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Derek Carr? Deshaun Watson? What should Raiders do?

The Super Bowl is Sunday, and the Raiders aren’t any different from 30 other teams not participating when it comes to their quarterback room.

They wonder, does it include a player who can take you to the ultimate of games?

Can you win it all with the guy under center?

Opinions obviously vary depending on the situation, but the Raiders certainly should be asking such questions. Derek Carr will enter his eighth NFL season in 2021 and has yet to win a playoff game. Teams are reportedly interested in pursuing him. Deshaun Watson might be available via trade from the Houston Texans.

Yes. A tangled web of storylines.

Problem: As enticing as such plots might be — and none is more so than where Watson might play next season — they don’t address a central hurdle that faces the Raiders.

That no matter where this quarterback tale ends, Jon Gruden’s team isn’t going anywhere until it fixes what has been an awful defense.

Carr is coming off the best season of his career, and the Raiders still finished 8-8 and out of the playoffs.

Your move, Gus Bradley.

Must explore Watson

It ties together, in a sense, that any proposed deal to land Watson would cost the Raiders dearly in draft capital. Picks they could use on defensive help. Not that they have had much success finding such reinforcements in the draft lately. More disappointments than not.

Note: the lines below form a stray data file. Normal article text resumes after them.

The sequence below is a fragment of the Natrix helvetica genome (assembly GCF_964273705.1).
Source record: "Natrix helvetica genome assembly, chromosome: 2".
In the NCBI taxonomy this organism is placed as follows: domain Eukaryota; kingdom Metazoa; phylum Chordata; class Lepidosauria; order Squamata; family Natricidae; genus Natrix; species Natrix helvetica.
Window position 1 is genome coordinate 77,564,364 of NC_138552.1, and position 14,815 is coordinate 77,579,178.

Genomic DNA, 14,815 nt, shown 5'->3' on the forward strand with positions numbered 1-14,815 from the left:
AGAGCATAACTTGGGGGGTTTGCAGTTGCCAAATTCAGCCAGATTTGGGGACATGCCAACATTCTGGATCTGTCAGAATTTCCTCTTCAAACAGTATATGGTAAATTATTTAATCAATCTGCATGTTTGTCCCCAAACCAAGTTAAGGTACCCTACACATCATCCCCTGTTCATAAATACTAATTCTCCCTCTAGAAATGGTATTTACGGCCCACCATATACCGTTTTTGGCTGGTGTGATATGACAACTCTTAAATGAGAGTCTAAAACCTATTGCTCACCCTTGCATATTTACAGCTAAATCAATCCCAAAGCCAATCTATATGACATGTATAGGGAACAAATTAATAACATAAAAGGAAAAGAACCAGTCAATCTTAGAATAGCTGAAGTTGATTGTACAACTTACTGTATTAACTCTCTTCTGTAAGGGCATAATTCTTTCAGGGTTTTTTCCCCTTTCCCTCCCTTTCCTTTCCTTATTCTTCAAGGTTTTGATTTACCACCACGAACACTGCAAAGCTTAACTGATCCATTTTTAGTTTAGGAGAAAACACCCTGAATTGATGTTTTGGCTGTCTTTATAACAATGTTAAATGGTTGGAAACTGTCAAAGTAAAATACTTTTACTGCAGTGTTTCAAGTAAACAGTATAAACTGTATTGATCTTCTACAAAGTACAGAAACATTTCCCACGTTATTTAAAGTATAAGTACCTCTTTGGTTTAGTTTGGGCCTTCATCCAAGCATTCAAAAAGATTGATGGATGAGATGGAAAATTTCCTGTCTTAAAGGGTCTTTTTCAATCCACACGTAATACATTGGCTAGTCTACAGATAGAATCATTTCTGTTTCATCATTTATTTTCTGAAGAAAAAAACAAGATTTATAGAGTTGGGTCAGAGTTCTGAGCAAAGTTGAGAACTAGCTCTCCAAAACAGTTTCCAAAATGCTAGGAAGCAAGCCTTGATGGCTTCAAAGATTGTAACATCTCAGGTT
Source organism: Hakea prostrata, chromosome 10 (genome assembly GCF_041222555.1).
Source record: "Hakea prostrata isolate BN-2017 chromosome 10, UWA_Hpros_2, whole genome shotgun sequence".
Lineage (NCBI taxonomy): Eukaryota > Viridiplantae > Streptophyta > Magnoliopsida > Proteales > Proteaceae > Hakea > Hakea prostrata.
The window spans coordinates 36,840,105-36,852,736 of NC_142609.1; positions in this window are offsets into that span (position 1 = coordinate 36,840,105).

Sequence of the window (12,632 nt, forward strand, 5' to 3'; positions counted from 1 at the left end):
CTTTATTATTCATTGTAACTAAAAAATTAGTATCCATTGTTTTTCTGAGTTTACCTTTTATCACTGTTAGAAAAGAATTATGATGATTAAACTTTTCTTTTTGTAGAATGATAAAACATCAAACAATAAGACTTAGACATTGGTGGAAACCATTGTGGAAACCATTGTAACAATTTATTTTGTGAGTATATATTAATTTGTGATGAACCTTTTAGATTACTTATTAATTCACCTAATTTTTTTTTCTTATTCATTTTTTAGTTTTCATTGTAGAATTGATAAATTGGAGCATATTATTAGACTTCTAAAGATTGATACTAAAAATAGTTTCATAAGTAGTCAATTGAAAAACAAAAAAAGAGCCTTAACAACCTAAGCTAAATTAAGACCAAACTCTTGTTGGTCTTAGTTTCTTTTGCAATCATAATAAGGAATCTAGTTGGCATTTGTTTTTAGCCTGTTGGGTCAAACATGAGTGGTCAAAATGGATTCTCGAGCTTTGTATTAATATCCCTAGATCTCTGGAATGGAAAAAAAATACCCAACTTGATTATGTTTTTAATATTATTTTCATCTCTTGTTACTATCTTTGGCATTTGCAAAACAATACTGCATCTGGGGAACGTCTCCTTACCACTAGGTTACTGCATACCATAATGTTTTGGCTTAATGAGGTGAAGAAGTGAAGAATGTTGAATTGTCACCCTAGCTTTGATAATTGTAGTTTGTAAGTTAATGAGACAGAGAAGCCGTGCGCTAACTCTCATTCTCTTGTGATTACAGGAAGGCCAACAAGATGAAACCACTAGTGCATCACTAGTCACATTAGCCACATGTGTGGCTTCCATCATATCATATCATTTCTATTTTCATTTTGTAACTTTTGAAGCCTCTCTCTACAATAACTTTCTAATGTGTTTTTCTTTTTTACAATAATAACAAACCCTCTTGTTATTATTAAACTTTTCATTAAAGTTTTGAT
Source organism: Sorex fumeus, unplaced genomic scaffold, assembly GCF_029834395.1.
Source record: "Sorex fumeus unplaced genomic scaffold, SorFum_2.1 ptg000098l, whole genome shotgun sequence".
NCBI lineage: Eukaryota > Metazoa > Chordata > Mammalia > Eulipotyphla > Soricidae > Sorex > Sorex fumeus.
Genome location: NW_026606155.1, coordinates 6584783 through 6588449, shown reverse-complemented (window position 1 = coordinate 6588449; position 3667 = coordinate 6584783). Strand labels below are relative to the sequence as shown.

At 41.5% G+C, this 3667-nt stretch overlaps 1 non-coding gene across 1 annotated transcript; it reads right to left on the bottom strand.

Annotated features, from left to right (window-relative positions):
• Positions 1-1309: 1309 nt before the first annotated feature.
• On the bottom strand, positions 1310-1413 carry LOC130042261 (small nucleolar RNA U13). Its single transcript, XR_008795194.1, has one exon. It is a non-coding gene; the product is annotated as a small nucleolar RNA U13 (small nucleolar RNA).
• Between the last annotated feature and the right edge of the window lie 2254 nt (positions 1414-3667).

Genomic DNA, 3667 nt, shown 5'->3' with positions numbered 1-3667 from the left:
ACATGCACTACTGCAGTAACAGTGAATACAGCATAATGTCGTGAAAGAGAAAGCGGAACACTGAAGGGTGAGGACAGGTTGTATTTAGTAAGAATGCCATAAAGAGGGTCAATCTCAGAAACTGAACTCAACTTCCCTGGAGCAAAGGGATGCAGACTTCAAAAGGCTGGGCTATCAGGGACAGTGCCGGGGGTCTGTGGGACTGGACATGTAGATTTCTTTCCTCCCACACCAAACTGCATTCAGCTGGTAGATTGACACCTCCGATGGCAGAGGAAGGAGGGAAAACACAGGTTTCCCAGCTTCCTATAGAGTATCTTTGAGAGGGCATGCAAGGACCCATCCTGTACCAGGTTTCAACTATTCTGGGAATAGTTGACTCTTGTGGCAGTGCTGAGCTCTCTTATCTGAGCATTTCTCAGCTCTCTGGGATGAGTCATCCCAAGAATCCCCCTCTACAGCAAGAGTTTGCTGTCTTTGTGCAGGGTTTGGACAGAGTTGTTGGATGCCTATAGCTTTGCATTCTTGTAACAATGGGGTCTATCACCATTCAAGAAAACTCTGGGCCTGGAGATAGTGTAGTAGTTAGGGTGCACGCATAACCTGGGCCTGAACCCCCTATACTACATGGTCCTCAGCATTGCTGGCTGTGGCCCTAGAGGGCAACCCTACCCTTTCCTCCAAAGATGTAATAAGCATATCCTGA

You can separate Carr and Watson when debating in which direction the Raiders should be looking at quarterback.

Here’s why: Unless you run the Kansas City Chiefs and employ Patrick Mahomes, you should be placing a call to Houston and inquiring about Watson. It would be irresponsible not to. He’s that valuable. The copycat league that is the NFL has everyone looking for the next Mahomes. Watson is as close as you get right now.

The price for Watson, if Houston actually trades him, would be outrageously high. But you can’t not call. You can’t claim, as Raiders general manager Mike Mayock has, that it’s important to do your due diligence at every position while always looking for upgrades and not gauge the temperature in what would be a Watson sweepstakes.

Watson is the no-brainer in this tangled web.

What to do with Carr is actually a more intriguing question.

I understand why teams that might think they’re close to a deep playoff run but are lacking at quarterback — Indianapolis, Chicago — would have an interest.

Carr threw for 4,103 yards and completed 67.3 percent of his passes this season. The Raiders weren’t sitting at home again during the playoffs because of Carr. He was plenty good enough.

But if the phone rings, you answer it. You never know what a team might be willing to pay for such a quarterback on a favorable contract.

What nobody really knows outside the organization: Do the Raiders believe Carr can win a Super Bowl? Is there even a hint they think he has reached his ceiling? How much better can he really be in Year Four under Gruden than he was in Year Three?

Have a plan

What it means is that the Raiders are drawing closer than ever to determining Carr’s fate in Las Vegas. Watson is the easy choice if a deal could be made. (Good luck with that.)

But if things don’t go that way — and odds heavily favor them not — you have in Carr a veteran who will rightly be seeking an extension. That’s when answers to those questions become paramount.

We’re likely about to see, one way or the other, what the Raiders really think about Derek Carr.

Whatever they decide, they better have a plan. You always need a plan.

One that won’t mean anything, by the way, if they don’t fix that defense.

Ed Graney is a Sigma Delta Chi Award winner for sports column writing and can be reached at egraney@reviewjournal.com or 702-383-4618. He can be heard on “The Press Box,” ESPN Radio 100.9 FM and 1100 AM, from 7 a.m. to 10 a.m. Monday through Friday. Follow @edgraney on Twitter.